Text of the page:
National Aeronautics and Space Administration


Date of this Version



International Journal of Impact Engineering 38 (2011) 495e503; doi:10.1016/j.ijimpeng.2010.10.021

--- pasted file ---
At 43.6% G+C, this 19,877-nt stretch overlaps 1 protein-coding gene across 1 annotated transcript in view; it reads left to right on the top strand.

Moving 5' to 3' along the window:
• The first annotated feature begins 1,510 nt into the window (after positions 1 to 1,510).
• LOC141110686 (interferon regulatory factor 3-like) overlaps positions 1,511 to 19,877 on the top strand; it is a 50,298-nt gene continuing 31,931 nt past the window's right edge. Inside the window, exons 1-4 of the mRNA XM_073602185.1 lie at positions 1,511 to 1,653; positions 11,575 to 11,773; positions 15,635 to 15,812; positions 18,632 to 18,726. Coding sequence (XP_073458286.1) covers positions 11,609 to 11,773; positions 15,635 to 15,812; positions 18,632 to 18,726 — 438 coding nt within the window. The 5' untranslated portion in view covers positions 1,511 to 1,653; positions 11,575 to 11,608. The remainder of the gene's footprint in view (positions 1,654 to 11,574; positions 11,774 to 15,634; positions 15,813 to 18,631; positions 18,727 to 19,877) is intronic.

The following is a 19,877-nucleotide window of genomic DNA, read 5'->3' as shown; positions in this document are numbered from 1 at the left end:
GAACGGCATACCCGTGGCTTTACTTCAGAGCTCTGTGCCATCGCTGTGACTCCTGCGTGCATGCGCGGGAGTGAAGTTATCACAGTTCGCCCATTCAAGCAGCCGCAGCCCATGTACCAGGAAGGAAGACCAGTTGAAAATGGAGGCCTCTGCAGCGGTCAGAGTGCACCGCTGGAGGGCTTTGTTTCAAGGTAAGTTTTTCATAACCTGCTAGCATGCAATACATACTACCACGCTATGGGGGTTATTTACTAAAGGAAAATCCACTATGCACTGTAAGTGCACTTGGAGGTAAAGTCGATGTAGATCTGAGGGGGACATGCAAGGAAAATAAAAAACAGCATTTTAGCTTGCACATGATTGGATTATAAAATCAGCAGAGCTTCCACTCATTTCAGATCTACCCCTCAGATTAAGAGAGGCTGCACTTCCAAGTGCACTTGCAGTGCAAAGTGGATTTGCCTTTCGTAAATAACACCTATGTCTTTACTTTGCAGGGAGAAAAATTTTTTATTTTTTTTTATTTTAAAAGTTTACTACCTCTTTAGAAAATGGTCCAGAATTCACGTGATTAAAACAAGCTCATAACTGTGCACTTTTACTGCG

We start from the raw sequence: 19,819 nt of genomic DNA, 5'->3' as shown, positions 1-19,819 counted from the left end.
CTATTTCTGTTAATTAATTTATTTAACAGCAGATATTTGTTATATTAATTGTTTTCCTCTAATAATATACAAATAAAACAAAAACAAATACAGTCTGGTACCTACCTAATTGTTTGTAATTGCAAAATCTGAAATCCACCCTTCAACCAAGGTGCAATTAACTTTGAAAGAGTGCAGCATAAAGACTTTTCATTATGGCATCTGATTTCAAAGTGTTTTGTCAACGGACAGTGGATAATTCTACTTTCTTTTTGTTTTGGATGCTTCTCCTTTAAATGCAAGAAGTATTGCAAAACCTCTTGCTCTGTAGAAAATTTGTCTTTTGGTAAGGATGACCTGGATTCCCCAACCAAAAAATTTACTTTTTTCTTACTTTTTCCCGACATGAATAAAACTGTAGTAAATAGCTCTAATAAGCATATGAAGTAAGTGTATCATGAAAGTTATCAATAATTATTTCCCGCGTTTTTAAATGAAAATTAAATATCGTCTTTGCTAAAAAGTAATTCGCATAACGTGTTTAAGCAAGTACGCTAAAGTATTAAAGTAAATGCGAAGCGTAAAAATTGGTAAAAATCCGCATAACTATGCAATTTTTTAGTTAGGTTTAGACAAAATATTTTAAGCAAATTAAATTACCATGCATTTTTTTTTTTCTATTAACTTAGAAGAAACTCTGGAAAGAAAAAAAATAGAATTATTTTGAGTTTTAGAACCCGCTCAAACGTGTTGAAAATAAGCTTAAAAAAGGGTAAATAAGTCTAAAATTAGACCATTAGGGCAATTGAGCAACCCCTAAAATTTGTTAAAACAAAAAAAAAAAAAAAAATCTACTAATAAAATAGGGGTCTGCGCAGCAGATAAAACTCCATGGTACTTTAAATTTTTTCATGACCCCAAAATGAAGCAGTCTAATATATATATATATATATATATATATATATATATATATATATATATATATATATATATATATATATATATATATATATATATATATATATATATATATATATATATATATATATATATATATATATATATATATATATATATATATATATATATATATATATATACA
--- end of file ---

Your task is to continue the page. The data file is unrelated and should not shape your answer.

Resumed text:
The results of 18 impact tests performed on Whipple shields were compared to the predicted ballistic limits of the shields in the region where the impact velocity of the threatening particle was high enough to produce melting and incipient vaporization of the particle. Ballistic limit equations developed at NASA Johnson Space Center were used to determine nominal failure thresholds for two configurations of allaluminum Whipple shields. In the tests, 2017-T4 aluminum spheres with diameters ranging from 1.40 to 6.35 mm were used to impact the shields at impact velocities ranging from 6.94 to 9.89 km/s. Two different aluminum alloys were used for the rear walls of a simple Whipple shield. The results of 13 tests using these simple Whipple shields showed they offered better-than-predicted capability as impact velocity increased and that the strength of the rear wall material appeared to have a smaller-thanpredicted effect on the shield performance. The results of five tests using three configurations of a scaled Space Station shield - a plain shield at 0 degrees, two shields with multilayer insulation in the space between the bumper and the rear wall (also at 0 degrees), and two tests with the plain shield at 45 degrees obliquity - showed that these shields met their predicted capabilities.